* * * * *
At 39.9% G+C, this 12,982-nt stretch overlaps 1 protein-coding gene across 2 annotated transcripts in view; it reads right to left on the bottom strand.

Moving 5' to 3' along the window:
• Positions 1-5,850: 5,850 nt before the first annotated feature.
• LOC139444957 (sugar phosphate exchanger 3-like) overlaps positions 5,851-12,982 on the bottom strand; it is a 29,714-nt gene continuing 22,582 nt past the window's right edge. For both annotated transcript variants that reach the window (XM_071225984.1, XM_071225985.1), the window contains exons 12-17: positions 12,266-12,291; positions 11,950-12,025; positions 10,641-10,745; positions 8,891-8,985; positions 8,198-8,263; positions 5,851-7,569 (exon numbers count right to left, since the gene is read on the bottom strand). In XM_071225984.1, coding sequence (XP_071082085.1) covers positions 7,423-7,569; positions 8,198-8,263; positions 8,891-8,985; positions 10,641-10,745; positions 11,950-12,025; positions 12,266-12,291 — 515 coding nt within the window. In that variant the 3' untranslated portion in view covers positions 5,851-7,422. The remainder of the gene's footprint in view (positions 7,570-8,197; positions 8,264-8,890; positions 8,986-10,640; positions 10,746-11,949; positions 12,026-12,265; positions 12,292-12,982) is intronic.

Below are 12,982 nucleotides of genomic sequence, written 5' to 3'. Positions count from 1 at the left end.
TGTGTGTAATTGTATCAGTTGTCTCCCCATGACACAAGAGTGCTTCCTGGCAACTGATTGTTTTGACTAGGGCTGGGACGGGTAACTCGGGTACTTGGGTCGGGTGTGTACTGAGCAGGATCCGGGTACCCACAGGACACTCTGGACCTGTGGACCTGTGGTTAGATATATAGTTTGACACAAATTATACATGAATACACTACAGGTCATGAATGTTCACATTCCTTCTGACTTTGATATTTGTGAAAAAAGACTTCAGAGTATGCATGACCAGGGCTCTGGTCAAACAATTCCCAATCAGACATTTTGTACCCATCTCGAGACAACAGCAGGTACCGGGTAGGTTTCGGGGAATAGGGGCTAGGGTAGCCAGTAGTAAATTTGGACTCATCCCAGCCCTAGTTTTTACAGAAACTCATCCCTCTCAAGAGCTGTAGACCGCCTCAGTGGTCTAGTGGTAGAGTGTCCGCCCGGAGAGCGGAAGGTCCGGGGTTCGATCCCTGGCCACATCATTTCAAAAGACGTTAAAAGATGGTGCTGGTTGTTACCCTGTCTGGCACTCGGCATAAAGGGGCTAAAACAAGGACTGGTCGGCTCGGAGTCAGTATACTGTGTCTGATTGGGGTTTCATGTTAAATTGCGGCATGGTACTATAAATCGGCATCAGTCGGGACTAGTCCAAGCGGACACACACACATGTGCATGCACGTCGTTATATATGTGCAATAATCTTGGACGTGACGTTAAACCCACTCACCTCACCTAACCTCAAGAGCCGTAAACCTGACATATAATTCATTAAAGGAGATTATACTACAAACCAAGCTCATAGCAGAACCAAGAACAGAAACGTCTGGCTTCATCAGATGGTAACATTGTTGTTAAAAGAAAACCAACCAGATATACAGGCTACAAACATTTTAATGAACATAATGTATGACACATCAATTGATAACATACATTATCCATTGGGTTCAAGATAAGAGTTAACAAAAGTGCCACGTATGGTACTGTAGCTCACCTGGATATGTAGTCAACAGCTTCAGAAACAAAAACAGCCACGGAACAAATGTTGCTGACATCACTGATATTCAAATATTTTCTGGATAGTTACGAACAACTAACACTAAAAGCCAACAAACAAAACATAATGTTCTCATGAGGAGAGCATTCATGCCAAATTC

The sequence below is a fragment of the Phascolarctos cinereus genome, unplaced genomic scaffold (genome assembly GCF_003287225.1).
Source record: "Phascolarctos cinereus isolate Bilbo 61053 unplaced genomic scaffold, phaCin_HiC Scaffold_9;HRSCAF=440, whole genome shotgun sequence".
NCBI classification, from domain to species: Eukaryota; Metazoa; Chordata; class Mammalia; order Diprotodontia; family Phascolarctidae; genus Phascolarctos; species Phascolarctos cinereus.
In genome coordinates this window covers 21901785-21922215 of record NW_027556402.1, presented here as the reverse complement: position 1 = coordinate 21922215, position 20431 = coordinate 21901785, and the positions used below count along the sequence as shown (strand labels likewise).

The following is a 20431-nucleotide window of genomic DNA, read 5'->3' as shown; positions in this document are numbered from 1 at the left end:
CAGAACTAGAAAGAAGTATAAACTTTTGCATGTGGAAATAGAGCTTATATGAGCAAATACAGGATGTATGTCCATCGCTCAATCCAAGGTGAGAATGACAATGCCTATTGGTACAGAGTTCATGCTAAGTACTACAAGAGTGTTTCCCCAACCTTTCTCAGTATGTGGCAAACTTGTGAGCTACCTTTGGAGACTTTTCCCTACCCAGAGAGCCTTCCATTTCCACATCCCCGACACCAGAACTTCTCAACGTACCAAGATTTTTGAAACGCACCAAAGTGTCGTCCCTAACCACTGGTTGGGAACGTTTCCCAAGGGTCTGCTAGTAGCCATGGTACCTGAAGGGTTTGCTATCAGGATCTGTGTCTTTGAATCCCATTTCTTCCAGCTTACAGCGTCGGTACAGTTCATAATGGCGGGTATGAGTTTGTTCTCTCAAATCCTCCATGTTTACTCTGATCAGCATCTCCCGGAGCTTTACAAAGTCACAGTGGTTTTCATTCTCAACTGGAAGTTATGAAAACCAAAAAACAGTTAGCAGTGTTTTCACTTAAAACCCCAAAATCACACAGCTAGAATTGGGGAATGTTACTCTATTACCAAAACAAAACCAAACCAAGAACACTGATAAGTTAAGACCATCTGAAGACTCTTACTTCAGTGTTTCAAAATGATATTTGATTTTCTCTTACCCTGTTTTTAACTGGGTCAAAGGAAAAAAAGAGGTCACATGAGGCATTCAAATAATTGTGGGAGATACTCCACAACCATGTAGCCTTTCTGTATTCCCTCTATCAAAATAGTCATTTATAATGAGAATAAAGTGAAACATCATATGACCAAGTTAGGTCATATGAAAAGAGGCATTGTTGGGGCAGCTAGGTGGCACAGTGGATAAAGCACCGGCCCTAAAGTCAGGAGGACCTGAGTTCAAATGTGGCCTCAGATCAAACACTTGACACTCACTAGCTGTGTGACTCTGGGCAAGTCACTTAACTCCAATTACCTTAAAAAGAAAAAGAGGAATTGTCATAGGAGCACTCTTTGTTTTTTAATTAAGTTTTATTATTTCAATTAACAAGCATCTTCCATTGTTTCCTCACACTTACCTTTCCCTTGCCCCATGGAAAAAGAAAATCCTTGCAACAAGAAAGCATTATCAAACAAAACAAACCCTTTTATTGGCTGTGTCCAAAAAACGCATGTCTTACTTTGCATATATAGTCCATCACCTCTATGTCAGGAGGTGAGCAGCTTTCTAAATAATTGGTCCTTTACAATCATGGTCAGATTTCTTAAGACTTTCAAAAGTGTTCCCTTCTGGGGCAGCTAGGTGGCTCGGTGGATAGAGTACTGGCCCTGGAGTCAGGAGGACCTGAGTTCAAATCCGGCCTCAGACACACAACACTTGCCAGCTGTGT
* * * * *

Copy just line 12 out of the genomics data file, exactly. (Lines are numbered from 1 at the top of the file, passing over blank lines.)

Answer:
CAGAACTAGAAAGAAGTATAAACTTTTGCATGTGGAAATAGAGCTTATATGAGCAAATACAGGATGTATGTCCATCGCTCAATCCAAGGTGAGAATGACAATGCCTATTGGTACAGAGTTCATGCTAAGTACTACAAGAGTGTTTCCCCAACCTTTCTCAGTATGTGGCAAACTTGTGAGCTACCTTTGGAGACTTTTCCCTACCCAGAGAGCCTTCCATTTCCACATCCCCGACACCAGAACTTCTCAACGTACCAAGATTTTTGAAACGCACCAAAGTGTCGTCCCTAACCACTGGTTGGGAACGTTTCCCAAGGGTCTGCTAGTAGCCATGGTACCTGAAGGGTTTGCTATCAGGATCTGTGTCTTTGAATCCCATTTCTTCCAGCTTACAGCGTCGGTACAGTTCATAATGGCGGGTATGAGTTTGTTCTCTCAAATCCTCCATGTTTACTCTGATCAGCATCTCCCGGAGCTTTACAAAGTCACAGTGGTTTTCATTCTCAACTGGAAGTTATGAAAACCAAAAAACAGTTAGCAGTGTTTTCACTTAAAACCCCAAAATCACACAGCTAGAATTGGGGAATGTTACTCTATTACCAAAACAAAACCAAACCAAGAACACTGATAAGTTAAGACCATCTGAAGACTCTTACTTCAGTGTTTCAAAATGATATTTGATTTTCTCTTACCCTGTTTTTAACTGGGTCAAAGGAAAAAAAGAGGTCACATGAGGCATTCAAATAATTGTGGGAGATACTCCACAACCATGTAGCCTTTCTGTATTCCCTCTATCAAAATAGTCATTTATAATGAGAATAAAGTGAAACATCATATGACCAAGTTAGGTCATATGAAAAGAGGCATTGTTGGGGCAGCTAGGTGGCACAGTGGATAAAGCACCGGCCCTAAAGTCAGGAGGACCTGAGTTCAAATGTGGCCTCAGATCAAACACTTGACACTCACTAGCTGTGTGACTCTGGGCAAGTCACTTAACTCCAATTACCTTAAAAAGAAAAAGAGGAATTGTCATAGGAGCACTCTTTGTTTTTTAATTAAGTTTTATTATTTCAATTAACAAGCATCTTCCATTGTTTCCTCACACTTACCTTTCCCTTGCCCCATGGAAAAAGAAAATCCTTGCAACAAGAAAGCATTATCAAACAAAACAAACCCTTTTATTGGCTGTGTCCAAAAAACGCATGTCTTACTTTGCATATATAGTCCATCACCTCTATGTCAGGAGGTGAGCAGCTTTCTAAATAATTGGTCCTTTACAATCATGGTCAGATTTCTTAAGACTTTCAAAAGTGTTCCCTTCTGGGGCAGCTAGGTGGCTCGGTGGATAGAGTACTGGCCCTGGAGTCAGGAGGACCTGAGTTCAAATCCGGCCTCAGACACACAACACTTGCCAGCTGTGT